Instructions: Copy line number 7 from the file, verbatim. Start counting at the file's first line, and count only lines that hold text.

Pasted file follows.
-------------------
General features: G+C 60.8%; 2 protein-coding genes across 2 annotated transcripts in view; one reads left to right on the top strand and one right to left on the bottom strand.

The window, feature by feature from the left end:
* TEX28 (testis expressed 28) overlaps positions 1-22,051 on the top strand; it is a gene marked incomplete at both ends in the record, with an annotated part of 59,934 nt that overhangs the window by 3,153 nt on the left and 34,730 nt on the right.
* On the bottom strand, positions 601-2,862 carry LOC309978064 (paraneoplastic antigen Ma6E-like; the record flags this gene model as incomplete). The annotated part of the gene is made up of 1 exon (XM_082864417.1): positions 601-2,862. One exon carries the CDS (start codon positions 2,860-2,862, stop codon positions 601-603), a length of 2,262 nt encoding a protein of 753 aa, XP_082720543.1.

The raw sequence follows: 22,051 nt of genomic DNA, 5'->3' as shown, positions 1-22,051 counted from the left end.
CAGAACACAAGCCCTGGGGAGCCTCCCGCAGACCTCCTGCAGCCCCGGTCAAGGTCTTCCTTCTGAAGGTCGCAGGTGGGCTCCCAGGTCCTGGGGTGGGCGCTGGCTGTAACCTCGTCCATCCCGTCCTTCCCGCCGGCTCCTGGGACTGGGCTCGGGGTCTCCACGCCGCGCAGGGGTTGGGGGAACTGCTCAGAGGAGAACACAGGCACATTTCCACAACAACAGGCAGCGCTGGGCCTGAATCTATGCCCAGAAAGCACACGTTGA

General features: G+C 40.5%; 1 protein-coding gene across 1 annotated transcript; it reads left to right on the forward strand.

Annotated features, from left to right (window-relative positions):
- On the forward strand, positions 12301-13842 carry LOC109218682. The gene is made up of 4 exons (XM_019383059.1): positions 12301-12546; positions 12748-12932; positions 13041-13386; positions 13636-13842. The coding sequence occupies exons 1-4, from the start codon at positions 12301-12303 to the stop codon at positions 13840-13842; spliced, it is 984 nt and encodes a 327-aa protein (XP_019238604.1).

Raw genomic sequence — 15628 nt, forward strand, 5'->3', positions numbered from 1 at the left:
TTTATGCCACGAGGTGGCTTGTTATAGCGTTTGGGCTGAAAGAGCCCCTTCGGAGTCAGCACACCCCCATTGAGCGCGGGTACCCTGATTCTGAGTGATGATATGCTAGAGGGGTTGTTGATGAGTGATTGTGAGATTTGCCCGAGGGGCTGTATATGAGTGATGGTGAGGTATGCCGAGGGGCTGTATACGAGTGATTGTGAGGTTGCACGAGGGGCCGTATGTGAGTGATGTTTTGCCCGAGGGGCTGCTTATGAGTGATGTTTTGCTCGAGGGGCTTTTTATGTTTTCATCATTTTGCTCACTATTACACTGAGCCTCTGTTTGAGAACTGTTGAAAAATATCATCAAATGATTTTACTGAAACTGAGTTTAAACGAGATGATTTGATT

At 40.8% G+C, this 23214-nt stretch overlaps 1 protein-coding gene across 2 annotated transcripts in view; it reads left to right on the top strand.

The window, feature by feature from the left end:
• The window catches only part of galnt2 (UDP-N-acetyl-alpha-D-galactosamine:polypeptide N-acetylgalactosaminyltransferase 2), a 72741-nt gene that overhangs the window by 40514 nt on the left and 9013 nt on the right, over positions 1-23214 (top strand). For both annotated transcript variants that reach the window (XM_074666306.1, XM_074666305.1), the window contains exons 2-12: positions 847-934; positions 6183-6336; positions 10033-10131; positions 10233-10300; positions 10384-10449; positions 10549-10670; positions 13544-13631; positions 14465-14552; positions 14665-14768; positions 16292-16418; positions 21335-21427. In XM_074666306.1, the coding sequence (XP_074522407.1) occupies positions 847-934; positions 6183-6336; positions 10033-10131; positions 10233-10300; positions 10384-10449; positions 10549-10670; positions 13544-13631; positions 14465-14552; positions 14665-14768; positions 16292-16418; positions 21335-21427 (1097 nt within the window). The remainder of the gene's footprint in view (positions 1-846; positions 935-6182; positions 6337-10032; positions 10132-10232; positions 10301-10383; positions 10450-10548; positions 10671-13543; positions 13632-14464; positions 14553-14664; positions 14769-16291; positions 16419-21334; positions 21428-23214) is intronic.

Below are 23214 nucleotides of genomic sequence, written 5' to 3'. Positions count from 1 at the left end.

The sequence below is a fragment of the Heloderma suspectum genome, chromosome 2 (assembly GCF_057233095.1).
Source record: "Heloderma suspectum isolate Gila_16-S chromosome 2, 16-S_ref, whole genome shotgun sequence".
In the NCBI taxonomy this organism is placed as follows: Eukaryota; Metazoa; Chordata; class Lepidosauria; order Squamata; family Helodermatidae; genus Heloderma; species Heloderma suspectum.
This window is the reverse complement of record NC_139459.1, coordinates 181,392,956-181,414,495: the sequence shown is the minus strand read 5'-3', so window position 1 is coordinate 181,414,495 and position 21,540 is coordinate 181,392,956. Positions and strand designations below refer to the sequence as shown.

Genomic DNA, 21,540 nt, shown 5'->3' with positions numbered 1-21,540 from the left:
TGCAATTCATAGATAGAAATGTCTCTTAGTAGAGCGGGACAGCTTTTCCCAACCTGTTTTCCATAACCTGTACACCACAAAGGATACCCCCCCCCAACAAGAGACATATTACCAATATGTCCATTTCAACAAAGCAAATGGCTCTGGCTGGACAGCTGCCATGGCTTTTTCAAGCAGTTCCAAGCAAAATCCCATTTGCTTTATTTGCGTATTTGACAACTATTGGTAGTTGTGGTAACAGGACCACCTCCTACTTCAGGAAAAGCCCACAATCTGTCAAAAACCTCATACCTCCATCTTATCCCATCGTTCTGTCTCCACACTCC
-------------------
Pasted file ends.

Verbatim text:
General features: G+C 40.5%; 1 protein-coding gene across 1 annotated transcript; it reads left to right on the forward strand.